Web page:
Al-Anon helps during the holidays

Published by at 4:03 pm under Common Concerns

Welcome to “First Steps to Al-Anon Recovery” from Al-Anon Family Groups. This is a series of podcasts to discuss some common concerns for people who have been affected by someone else’s drinking.

Janie, Ernie, and Frances are with us today. All are active Al-Anon members. They are willing to talk about how Al-Anon helped them deal with drinking during the holidays.

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10 comments

10 comments on “Al-Anon helps during the holidays”

  1. Anthony says:

    The holidays are a strange time for me. I grew up with an alcoholic mother who went all out for the holidays, spent money we did not have, cooked more food than we could eat and played Christmas music all the time. She was usually pretty drunk all the time as well.

    I always got suckered into her disease when she was in the holiday mood, and then out of nowhere her drunken rage would find its way to ruin everything, as always. So most of the time the holidays were a time waiting for the other shoe to drop and finding ways to stay out of her way, yet I had no choice but be available when she called my name. It was living a Rockwell Christmas card hell (everyone was expected to act out their part).

    Today my mother is dead. I am invited to my alcoholic spouse’s in-laws for the holidays, and it’s the same insanity and I still don’t like it. We drive 4 hours, arrive to eat or drink and then after about 30 minutes the craziness starts–with talk about this person and that person being the problem, but never them. They cannot go for long without alcohol.

    I can see the change that occurs in them when they drink. At first they are sweet, then sour. I just take a walk to get away–that’s when they get my spouse into their drama. That’s how I become an outsider to their drama.

    I am grateful to Al-Anon today for showing me I can live with active drinkers and still be happy. I worry about my sanity. I focus on me. I listen to the Al-Anon podcasts, go to open Al-Anon or open A.A. meetings nearby. My spouse is a foster child to these people and recently out of 30-day rehab, and none of the family or friends would go to Al-Anon when it was suggested they should, to support my spouse.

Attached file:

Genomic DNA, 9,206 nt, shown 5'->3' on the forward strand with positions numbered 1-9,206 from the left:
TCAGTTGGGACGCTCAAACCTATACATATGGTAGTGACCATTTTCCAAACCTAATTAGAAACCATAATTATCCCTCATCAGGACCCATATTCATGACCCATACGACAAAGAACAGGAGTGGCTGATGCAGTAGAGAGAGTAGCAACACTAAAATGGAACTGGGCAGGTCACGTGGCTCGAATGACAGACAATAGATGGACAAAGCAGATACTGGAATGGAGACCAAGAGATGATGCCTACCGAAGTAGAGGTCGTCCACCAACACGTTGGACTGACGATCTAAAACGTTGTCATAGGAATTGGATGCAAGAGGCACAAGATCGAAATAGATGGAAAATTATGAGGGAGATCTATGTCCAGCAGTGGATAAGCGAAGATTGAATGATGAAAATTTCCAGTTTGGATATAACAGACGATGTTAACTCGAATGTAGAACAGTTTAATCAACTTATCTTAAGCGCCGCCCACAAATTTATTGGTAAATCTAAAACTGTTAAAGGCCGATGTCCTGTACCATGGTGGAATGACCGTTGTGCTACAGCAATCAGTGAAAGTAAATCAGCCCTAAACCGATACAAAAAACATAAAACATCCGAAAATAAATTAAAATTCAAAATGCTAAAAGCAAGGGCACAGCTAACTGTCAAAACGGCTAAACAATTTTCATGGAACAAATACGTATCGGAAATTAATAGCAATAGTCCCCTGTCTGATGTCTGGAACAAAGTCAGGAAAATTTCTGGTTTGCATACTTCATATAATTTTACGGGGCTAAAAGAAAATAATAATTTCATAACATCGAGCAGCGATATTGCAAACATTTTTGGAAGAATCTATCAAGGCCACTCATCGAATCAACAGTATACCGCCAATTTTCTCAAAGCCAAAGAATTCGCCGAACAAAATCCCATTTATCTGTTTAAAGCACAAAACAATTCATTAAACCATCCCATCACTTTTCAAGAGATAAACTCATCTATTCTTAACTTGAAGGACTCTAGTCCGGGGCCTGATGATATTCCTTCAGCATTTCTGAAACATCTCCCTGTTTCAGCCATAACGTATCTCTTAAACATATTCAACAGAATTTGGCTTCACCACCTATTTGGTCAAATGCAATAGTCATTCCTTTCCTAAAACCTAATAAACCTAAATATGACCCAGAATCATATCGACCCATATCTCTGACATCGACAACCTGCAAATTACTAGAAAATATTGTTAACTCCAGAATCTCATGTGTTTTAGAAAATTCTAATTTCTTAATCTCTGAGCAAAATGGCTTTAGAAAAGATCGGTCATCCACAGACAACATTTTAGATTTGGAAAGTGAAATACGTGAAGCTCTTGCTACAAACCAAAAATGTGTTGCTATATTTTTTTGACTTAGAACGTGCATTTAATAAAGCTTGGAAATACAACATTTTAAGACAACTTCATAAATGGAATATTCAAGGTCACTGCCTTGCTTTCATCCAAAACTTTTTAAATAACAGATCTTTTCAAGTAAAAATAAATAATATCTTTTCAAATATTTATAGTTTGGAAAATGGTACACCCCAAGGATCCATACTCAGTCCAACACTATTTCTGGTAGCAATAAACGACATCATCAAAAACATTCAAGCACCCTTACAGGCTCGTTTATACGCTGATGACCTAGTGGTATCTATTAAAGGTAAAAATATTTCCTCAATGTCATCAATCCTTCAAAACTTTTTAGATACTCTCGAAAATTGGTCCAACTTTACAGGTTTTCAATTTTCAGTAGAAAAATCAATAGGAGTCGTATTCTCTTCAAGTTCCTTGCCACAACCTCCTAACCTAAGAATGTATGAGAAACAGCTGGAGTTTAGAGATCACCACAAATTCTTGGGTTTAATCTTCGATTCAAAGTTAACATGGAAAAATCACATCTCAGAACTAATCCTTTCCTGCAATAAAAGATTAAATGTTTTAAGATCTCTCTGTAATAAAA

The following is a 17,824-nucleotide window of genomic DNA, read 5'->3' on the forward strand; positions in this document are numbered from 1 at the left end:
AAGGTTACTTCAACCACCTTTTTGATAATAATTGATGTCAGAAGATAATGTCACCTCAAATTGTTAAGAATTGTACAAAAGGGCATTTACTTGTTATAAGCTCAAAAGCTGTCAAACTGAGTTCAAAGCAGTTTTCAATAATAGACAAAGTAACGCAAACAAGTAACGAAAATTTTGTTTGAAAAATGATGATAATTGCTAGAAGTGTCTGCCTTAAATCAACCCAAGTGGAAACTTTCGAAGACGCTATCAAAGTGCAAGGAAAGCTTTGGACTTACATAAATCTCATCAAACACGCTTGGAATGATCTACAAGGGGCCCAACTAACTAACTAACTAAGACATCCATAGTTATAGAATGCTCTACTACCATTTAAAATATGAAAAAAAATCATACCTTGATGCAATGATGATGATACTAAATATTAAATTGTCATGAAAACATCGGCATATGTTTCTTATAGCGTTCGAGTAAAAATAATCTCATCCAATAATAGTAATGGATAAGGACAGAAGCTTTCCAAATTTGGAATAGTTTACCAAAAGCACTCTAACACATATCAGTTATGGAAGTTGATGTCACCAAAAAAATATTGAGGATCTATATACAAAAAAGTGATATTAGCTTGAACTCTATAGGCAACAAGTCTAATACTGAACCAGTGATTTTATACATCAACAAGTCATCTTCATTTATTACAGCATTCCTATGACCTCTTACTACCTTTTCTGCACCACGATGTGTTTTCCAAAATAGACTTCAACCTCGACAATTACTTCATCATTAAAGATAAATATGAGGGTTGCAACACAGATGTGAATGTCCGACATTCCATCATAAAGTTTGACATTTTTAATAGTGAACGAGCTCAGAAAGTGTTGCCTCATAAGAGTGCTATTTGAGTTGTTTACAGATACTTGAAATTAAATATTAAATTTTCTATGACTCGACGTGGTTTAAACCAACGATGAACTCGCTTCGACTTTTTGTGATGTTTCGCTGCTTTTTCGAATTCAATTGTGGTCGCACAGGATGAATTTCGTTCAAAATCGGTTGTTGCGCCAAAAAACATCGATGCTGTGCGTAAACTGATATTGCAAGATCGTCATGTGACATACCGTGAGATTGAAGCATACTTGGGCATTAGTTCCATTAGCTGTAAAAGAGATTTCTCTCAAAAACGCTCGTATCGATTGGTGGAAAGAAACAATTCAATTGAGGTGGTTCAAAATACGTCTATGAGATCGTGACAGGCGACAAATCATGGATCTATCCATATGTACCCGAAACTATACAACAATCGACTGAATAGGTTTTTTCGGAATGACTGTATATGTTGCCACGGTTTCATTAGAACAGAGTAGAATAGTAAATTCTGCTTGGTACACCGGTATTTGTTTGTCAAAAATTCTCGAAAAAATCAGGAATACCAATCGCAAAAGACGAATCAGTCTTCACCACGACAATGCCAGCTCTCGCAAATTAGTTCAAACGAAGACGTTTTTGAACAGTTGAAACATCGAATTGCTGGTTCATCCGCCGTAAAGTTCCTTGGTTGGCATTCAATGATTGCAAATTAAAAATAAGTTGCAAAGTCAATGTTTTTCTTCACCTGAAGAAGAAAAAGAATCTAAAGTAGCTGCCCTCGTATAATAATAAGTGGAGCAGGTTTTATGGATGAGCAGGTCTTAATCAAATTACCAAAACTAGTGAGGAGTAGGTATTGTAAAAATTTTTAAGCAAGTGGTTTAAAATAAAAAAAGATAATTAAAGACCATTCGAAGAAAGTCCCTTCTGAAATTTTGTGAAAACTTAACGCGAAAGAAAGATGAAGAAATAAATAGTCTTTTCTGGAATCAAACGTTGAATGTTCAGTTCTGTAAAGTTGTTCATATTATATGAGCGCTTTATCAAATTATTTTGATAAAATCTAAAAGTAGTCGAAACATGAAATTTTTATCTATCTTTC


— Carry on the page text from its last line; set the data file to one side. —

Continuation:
So, of course, no one knows what to do in front of my spouse. So they don’t ask–they just drink. I worry about my spouse slipping because temptation is everywhere and this family is more likely to give my spouse a drink than not. But I have to worry about myself, my recovery–for today. One day at a time.

  2. Ellen says:

    Thank you for a wonderful podcast. I like the concept of “not leaving myself.”

  3. Glenn says:

    Thanks for the podcast. Despite many years in the program I slip back very quickly. I am writing this in the early a.m. from in-laws (none in recovery) after a sleepless night. Here for a celebration, but it is easy to get sidetracked into resentment and obsessing…the podcast helps.

  4. Kris says:

    My mother-in-law and father-in-law are both alcoholics but have not gotten any help. They do not believe there is a problem. My husband has expressed his concern and that whenever they are drinking they can get beligerent and say things that are insulting about our parenting skills. We have 3 young children and are feeling that it may be best to stay home for the holidays, as their drinking causes undue stress for both of us. I have not attended a meeting yet. I am just starting to begin my search for help.

  5. Norma L says:

    I feel just like the people in this podcast; I anticipate the disappointment of drinking, drugging or a family fight way before the holiday has arrived. I lived in an alcoholic family and live with an alcoholic husband today. Although he has 15 months of sobriety, it recently came to light, that his behaviors have not changed, more importantly, nor mine. I strive to be happy and my hope is that in 2011, I can change enough to honestly say I am happy.

  6. Garry H says: